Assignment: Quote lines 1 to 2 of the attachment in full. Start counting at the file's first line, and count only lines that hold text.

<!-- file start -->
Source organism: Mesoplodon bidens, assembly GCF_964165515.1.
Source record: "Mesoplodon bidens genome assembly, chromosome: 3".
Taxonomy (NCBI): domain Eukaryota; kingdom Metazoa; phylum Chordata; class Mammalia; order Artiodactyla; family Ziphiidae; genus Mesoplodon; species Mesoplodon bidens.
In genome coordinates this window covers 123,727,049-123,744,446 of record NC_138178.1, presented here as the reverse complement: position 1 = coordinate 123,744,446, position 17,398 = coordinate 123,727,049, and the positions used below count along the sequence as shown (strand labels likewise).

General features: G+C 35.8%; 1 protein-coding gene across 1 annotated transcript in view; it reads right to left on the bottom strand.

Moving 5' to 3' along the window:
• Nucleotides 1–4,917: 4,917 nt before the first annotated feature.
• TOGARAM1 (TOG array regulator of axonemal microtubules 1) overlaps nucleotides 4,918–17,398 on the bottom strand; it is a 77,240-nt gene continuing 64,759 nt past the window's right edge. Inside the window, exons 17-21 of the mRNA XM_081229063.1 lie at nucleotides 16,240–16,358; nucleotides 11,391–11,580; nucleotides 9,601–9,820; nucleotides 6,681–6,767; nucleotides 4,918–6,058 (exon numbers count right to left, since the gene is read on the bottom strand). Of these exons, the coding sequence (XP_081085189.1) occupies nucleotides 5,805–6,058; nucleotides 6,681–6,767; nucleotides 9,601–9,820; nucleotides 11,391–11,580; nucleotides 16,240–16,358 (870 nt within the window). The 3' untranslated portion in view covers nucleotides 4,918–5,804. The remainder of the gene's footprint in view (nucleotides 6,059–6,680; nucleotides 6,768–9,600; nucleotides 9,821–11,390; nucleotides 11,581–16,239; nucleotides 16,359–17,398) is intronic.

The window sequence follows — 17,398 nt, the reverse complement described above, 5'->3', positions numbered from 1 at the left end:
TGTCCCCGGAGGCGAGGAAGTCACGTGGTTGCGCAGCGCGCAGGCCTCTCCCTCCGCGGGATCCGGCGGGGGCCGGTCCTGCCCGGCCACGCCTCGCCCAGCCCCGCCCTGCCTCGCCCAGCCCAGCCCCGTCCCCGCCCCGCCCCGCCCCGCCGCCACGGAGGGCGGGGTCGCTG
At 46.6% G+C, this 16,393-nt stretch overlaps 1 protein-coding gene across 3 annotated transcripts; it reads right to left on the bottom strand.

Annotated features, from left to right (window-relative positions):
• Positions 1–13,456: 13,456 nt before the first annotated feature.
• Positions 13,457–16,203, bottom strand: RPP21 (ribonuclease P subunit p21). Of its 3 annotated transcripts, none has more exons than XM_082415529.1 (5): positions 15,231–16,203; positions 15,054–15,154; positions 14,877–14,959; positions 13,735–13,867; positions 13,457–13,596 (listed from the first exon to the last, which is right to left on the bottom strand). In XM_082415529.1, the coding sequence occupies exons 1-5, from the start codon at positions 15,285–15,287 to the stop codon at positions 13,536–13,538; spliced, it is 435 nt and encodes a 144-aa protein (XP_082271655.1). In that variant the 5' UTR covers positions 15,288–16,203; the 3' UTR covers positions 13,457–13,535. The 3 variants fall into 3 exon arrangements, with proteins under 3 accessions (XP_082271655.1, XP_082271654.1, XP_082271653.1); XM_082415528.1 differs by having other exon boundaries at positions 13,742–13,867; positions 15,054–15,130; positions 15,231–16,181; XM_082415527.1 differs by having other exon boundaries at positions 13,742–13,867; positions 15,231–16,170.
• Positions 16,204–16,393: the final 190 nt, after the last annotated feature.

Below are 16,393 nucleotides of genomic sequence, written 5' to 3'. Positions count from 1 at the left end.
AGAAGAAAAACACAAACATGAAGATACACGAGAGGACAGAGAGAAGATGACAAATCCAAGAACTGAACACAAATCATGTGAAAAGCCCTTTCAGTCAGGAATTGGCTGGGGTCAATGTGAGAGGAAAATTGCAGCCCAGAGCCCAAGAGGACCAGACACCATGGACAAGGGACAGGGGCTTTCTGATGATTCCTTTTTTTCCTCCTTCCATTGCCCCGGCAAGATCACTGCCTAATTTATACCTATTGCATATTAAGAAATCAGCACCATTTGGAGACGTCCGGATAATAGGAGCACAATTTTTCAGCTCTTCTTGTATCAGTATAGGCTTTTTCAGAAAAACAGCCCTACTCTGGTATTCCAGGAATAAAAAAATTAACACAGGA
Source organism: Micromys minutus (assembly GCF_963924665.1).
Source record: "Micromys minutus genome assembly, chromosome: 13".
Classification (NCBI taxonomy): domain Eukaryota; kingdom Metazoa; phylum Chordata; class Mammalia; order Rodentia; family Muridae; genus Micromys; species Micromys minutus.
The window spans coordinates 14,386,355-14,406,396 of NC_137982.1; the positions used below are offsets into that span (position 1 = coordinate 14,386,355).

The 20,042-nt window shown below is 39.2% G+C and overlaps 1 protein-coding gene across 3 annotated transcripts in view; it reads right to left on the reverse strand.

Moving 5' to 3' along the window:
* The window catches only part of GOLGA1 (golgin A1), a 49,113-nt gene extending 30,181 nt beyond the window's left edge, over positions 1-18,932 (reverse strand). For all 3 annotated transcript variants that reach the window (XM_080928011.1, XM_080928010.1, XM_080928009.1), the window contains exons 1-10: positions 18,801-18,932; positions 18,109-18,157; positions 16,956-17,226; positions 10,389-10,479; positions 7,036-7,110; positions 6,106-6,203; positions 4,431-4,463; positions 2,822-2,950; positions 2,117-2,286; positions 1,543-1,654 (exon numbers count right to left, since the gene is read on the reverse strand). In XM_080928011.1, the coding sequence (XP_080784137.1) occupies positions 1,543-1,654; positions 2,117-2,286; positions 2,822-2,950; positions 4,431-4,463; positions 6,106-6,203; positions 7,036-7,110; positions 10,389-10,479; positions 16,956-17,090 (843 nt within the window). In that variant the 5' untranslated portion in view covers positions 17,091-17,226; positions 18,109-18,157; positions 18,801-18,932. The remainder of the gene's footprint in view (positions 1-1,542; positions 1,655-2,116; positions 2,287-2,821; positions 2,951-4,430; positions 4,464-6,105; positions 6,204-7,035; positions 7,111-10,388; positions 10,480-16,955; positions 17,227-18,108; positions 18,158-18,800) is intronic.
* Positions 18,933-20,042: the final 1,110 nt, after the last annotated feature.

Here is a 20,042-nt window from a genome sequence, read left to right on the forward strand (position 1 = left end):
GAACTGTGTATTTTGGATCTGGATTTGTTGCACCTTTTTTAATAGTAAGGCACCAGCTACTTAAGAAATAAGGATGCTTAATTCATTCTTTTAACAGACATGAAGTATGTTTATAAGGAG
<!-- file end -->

Source organism: Mesoplodon bidens, assembly GCF_964165515.1.
Source record: "Mesoplodon bidens genome assembly, chromosome: 3".